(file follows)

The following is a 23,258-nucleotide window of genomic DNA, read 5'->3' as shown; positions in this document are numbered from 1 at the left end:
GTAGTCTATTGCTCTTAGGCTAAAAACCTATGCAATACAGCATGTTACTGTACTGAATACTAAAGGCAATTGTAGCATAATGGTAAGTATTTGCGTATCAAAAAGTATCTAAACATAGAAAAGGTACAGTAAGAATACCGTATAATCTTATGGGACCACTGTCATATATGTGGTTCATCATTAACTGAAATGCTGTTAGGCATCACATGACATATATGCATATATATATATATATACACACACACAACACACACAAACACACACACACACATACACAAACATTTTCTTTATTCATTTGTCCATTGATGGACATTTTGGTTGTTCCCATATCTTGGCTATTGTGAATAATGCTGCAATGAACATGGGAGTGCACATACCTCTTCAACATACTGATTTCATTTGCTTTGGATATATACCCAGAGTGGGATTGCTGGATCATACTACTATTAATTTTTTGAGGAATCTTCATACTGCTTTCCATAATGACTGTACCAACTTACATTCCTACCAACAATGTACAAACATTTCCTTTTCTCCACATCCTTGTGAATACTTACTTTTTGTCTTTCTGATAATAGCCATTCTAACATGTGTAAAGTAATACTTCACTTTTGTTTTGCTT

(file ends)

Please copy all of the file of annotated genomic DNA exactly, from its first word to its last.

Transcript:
The following is a 23,258-nucleotide window of genomic DNA, read 5'->3' as shown; positions in this document are numbered from 1 at the left end:
GTAGTCTATTGCTCTTAGGCTAAAAACCTATGCAATACAGCATGTTACTGTACTGAATACTAAAGGCAATTGTAGCATAATGGTAAGTATTTGCGTATCAAAAAGTATCTAAACATAGAAAAGGTACAGTAAGAATACCGTATAATCTTATGGGACCACTGTCATATATGTGGTTCATCATTAACTGAAATGCTGTTAGGCATCACATGACATATATGCATATATATATATATATACACACACACAACACACACAAACACACACACACACATACACAAACATTTTCTTTATTCATTTGTCCATTGATGGACATTTTGGTTGTTCCCATATCTTGGCTATTGTGAATAATGCTGCAATGAACATGGGAGTGCACATACCTCTTCAACATACTGATTTCATTTGCTTTGGATATATACCCAGAGTGGGATTGCTGGATCATACTACTATTAATTTTTTGAGGAATCTTCATACTGCTTTCCATAATGACTGTACCAACTTACATTCCTACCAACAATGTACAAACATTTCCTTTTCTCCACATCCTTGTGAATACTTACTTTTTGTCTTTCTGATAATAGCCATTCTAACATGTGTAAAGTAATACTTCACTTTTGTTTTGCTT